This same reasoning can also be applied to suppliers, creditors, debtors, and financiers that form part of a typical entrepreneur's ecosystem.
The upshot is that entrepreneurs can be the greatest contributors to their business challenges through the sub-optimal cultures that they have created.
As an illustration, consider the entrepreneur who habitually accepts low productivity, output, or poor service quality from her employees. Over time, the employees of the firm will eventually think of their poor performance or low productivity levels as good enough or as normative, even though they know better. After all, why bother with something the boss doesn't appear to care about or even measure?
In response, the typical entrepreneur may simply choose to fire the non-performing employees and hire fresh ones. Or perhaps she could spend time whining to her chama friends about how her employees are continuously letting her down.
However, it unlikely that the new hires, or for that matter, the whining will solve the problem.
Her problem is primarily a failure of leadership, or more accurately a failure to set in place the right culture, mostly by what she failed to do. In other words, the culture she created has come home to roost.
A recurring complaint among consultants engaged in business advisory services is that entrepreneurs frequently prove to be the biggest obstacles to worthwhile change initiatives.
Have you ever wondered why the owners of many large firms tend to replace their top managers whenever they decide that some form of radical change is required to keep the organization alive or prepare it for future challenges?
Or have you ever considered why many great and well-intentioned change efforts come to a cropper even after much energy, effort, and financial resources have been expended to make things work?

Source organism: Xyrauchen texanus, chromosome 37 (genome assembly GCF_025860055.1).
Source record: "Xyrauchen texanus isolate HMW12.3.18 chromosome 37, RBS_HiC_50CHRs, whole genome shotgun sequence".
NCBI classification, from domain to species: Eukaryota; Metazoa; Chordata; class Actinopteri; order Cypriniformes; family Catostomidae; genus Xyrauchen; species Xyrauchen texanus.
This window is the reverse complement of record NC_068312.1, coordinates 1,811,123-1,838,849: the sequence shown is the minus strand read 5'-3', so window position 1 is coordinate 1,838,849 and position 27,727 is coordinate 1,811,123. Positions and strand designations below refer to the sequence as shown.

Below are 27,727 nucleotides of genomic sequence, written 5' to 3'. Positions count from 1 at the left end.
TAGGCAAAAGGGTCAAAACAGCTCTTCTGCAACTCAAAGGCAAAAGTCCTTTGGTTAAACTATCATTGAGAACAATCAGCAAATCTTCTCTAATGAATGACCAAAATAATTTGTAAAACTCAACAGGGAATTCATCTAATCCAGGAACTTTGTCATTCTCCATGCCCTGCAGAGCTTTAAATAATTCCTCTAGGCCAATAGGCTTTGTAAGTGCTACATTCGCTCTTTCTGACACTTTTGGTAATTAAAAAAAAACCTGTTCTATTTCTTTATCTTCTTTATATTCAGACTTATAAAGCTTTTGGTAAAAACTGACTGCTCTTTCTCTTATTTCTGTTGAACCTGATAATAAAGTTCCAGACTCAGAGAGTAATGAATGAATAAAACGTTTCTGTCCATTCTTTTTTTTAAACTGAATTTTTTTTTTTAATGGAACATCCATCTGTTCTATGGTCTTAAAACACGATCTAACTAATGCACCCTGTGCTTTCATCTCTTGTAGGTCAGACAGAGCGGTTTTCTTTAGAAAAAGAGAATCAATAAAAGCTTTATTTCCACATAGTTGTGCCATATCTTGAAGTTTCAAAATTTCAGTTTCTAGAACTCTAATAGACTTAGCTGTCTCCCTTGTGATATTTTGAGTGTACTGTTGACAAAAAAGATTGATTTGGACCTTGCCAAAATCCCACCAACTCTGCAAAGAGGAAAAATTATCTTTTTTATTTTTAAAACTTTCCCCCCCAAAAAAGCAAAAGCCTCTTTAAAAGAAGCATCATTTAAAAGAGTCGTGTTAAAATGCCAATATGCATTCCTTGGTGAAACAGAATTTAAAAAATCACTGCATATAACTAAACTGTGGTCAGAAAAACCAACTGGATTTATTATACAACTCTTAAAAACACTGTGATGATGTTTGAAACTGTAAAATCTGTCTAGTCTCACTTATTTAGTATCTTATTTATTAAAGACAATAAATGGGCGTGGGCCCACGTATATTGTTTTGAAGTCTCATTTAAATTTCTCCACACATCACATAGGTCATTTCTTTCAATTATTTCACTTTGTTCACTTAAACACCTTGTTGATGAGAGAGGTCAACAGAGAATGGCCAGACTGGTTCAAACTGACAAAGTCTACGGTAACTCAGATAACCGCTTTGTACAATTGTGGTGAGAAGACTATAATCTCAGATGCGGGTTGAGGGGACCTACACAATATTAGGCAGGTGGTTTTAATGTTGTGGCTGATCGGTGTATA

The answer to the first question is that it's rather difficult to bring about any lasting transformational change in an organization while leaving the existing culture intact.
And here is the answer to the second question: It's even harder to change the culture of an organization without changing leadership (i.e. what leaders do), which in some instances can only be effected by a change in leaders (i.e. the people who lead).
The lesson for entrepreneurs is clear. Even if we grant that you may not be in a position to replace yourself as the leader of your firm in the manner of the large businesses alluded to above, the time may be ripe to examine how your leadership input may have created the culture that is directly or indirectly undermining the success of your business.
The results of this introspective exercise should be used to plan the deliberate steps required to create the organizational culture that will drive your business forward. `
And for those entrepreneurs who are just setting out on their entrepreneurial journey, it would be wise to begin to set in place the building blocks of your vision of a great company culture sooner rather than later. The reason is that it is much harder to dismantle the offending aspects of culture in the future long after they have been established.
Mr. Kiriinya is the Director of Strategy and Advisory at Wylde International.